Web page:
A recent Sunday dinner with roast chicken and potatoes gave me the opportunity to compare two totally different white wines. The first was a 100% Chinon Blanc made by Benoît Courault, a young winemaker in Anjou in the Loire Valley. I first wrote about this particular wine and its producer in April 2012.
The 2010 Gilbourg (a name that seems more appropriate for a beer, at least to my ears) was as delicious as I remember two years previously. Its nose takes me back even further to memories of the lemon-drop candy that my uncle Nunzio used to offer his nieces and nephews. Even 40 years later I can remember their lemony-tart smell and taste. This wine’s nose has that same citric intensity. There are also hints of spent kitchen matchsticks and white flowers.
On the palate there is honey, ripe peaches, walnuts and an undercurrent of musky oxidation that is often found in a natural wine. I find this tremendously complex and interesting; if you like your wine sanitized, you might be less pleased. All of this complexity is framed by a griping acidity that balances out the fruit and constantly changing tastes. Beautifully delicate and poised, the wine has an extra-long finish that features good minerality and a slight salinity.
The other white wine, which goes by the name Le Sud, comes from Maury in the Roussillon, a totally different world from the verdant, cool Loire Valley. Hot, windy and sharing the same machismo Catalan language and culture found just across the border in Spain, this wine is from the Mas de Lavail, an 80-ha vineyard operated by cousins Nicolas Batlle and Lionel Lavail. They use grapes from old-vine Grenache Blanc and Grenache Gris to make an equally focused and pure white wine that, despite its latin origins, has many of same characteristics of the Gilbourg white. It, too, is a full-bodied, elegant wine with beautiful balance and tension. Other commonalities include having been aged on fine lees in oak barrels (8 months for Le Sud and 12 months for the Gilbourg) and being priced, in France, under €20 a bottle (€12.50 for Le Sud and €19 for the Gilbourg). The Loire Valley wine is 13.5% alcohol, while the southern Côtes de Catalanes white, not surprisingly, comes with more alcohol–an impressive 14.5%. That extra degree of alcohol provides a little more body to the Le Sud wine, but the wine’s acidity and mineral backbone save it from being “heavy” or unbalanced.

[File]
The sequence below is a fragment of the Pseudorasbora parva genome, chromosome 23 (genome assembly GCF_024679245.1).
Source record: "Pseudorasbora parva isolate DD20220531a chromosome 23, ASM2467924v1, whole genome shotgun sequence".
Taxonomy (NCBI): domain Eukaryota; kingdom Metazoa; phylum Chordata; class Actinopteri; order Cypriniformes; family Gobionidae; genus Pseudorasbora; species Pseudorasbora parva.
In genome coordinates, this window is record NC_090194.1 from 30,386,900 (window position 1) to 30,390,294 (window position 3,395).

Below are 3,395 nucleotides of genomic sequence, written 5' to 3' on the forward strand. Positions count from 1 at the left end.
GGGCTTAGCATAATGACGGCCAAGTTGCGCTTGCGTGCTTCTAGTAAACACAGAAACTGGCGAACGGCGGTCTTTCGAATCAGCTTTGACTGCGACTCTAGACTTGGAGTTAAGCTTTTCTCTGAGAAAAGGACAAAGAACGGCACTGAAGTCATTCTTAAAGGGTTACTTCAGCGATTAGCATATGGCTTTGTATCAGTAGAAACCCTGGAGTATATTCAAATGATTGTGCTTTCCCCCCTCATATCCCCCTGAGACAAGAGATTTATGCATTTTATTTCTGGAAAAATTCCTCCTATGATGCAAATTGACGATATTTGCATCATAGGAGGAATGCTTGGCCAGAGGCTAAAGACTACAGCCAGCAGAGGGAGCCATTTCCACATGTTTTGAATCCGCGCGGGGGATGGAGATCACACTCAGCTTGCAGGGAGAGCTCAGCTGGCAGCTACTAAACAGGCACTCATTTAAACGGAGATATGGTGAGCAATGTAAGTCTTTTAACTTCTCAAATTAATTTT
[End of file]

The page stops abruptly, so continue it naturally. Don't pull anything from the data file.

Neither of these wines carry an AOC designation. They’re both listed as Vin de Table, which once again demonstrates that some of France’s best wines are found in IGPs (Indication Géogaphique Protégée). Probably the most important thing shared by these two wines is that both vineyards are on predominantly shale soil, terroir known to produce wines with good acidity and backbone.
The Loire Valley white has a more feminine personality, while the Côtes de Catalanes white, reflecting its origins, is more masculine and brawny. Either way, you would be pleased to have them accompany your Sunday afternoon meal, particularly if there’s poultry on the menu.